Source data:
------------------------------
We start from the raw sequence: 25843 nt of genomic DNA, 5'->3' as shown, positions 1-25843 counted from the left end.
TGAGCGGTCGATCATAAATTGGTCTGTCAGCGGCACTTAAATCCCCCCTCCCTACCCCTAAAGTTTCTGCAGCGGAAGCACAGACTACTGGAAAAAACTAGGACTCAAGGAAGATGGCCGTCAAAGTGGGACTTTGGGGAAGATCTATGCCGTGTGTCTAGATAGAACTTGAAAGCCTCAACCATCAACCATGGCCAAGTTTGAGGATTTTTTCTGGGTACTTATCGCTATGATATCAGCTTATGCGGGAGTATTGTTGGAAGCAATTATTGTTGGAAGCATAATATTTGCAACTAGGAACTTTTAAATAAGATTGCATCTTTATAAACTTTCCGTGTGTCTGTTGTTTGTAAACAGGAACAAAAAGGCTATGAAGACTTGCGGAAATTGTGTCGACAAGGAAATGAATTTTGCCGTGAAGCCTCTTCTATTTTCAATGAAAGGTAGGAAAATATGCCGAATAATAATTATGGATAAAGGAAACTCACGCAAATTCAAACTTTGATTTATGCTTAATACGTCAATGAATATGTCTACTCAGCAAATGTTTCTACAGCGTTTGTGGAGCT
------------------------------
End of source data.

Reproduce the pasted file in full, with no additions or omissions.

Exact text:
We start from the raw sequence: 25843 nt of genomic DNA, 5'->3' as shown, positions 1-25843 counted from the left end.
TGAGCGGTCGATCATAAATTGGTCTGTCAGCGGCACTTAAATCCCCCCTCCCTACCCCTAAAGTTTCTGCAGCGGAAGCACAGACTACTGGAAAAAACTAGGACTCAAGGAAGATGGCCGTCAAAGTGGGACTTTGGGGAAGATCTATGCCGTGTGTCTAGATAGAACTTGAAAGCCTCAACCATCAACCATGGCCAAGTTTGAGGATTTTTTCTGGGTACTTATCGCTATGATATCAGCTTATGCGGGAGTATTGTTGGAAGCAATTATTGTTGGAAGCATAATATTTGCAACTAGGAACTTTTAAATAAGATTGCATCTTTATAAACTTTCCGTGTGTCTGTTGTTTGTAAACAGGAACAAAAAGGCTATGAAGACTTGCGGAAATTGTGTCGACAAGGAAATGAATTTTGCCGTGAAGCCTCTTCTATTTTCAATGAAAGGTAGGAAAATATGCCGAATAATAATTATGGATAAAGGAAACTCACGCAAATTCAAACTTTGATTTATGCTTAATACGTCAATGAATATGTCTACTCAGCAAATGTTTCTACAGCGTTTGTGGAGCT